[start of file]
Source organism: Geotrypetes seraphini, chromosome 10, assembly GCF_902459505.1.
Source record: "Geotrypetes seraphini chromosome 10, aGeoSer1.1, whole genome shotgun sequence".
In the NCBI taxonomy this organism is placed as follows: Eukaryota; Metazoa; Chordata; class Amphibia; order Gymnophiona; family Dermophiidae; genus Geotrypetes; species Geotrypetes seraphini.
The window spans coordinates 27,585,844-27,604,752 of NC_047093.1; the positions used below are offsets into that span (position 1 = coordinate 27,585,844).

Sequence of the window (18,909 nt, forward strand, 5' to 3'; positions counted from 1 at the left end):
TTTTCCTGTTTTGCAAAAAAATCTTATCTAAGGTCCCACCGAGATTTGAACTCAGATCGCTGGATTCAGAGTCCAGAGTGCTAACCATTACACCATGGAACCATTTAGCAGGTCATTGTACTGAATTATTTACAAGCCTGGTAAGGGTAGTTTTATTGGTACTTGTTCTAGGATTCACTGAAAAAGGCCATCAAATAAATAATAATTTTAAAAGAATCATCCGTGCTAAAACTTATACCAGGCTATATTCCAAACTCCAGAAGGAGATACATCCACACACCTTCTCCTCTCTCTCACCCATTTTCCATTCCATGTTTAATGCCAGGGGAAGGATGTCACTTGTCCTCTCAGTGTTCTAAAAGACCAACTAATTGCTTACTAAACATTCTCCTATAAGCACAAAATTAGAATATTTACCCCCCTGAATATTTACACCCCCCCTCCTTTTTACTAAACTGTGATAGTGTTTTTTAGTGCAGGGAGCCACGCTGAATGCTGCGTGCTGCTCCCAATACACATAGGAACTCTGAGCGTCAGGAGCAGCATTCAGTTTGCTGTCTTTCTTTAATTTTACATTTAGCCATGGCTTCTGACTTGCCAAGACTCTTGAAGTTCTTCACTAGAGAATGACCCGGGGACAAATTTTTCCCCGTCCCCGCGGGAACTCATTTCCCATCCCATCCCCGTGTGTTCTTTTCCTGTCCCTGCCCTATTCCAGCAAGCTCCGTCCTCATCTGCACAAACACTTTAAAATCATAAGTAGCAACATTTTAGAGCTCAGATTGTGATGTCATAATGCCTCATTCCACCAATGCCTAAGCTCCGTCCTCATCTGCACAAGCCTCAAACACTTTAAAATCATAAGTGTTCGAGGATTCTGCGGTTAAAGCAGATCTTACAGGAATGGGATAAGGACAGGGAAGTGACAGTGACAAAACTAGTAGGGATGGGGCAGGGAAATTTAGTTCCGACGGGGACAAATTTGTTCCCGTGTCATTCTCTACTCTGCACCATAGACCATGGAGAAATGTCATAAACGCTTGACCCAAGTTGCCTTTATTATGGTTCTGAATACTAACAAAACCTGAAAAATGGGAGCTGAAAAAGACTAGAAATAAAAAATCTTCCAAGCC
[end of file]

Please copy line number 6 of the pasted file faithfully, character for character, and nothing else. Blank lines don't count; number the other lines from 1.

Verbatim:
TTTTCCTGTTTTGCAAAAAAATCTTATCTAAGGTCCCACCGAGATTTGAACTCAGATCGCTGGATTCAGAGTCCAGAGTGCTAACCATTACACCATGGAACCATTTAGCAGGTCATTGTACTGAATTATTTACAAGCCTGGTAAGGGTAGTTTTATTGGTACTTGTTCTAGGATTCACTGAAAAAGGCCATCAAATAAATAATAATTTTAAAAGAATCATCCGTGCTAAAACTTATACCAGGCTATATTCCAAACTCCAGAAGGAGATACATCCACACACCTTCTCCTCTCTCTCACCCATTTTCCATTCCATGTTTAATGCCAGGGGAAGGATGTCACTTGTCCTCTCAGTGTTCTAAAAGACCAACTAATTGCTTACTAAACATTCTCCTATAAGCACAAAATTAGAATATTTACCCCCCTGAATATTTACACCCCCCCTCCTTTTTACTAAACTGTGATAGTGTTTTTTAGTGCAGGGAGCCACGCTGAATGCTGCGTGCTGCTCCCAATACACATAGGAACTCTGAGCGTCAGGAGCAGCATTCAGTTTGCTGTCTTTCTTTAATTTTACATTTAGCCATGGCTTCTGACTTGCCAAGACTCTTGAAGTTCTTCACTAGAGAATGACCCGGGGACAAATTTTTCCCCGTCCCCGCGGGAACTCATTTCCCATCCCATCCCCGTGTGTTCTTTTCCTGTCCCTGCCCTATTCCAGCAAGCTCCGTCCTCATCTGCACAAACACTTTAAAATCATAAGTAGCAACATTTTAGAGCTCAGATTGTGATGTCATAATGCCTCATTCCACCAATGCCTAAGCTCCGTCCTCATCTGCACAAGCCTCAAACACTTTAAAATCATAAGTGTTCGAGGATTCTGCGGTTAAAGCAGATCTTACAGGAATGGGATAAGGACAGGGAAGTGACAGTGACAAAACTAGTAGGGATGGGGCAGGGAAATTTAGTTCCGACGGGGACAAATTTGTTCCCGTGTCATTCTCTACTCTGCACCATAGACCATGGAGAAATGTCATAAACGCTTGACCCAAGTTGCCTTTATTATGGTTCTGAATACTAACAAAACCTGAAAAATGGGAGCTGAAAAAGACTAGAAATAAAAAATCTTCCAAGCC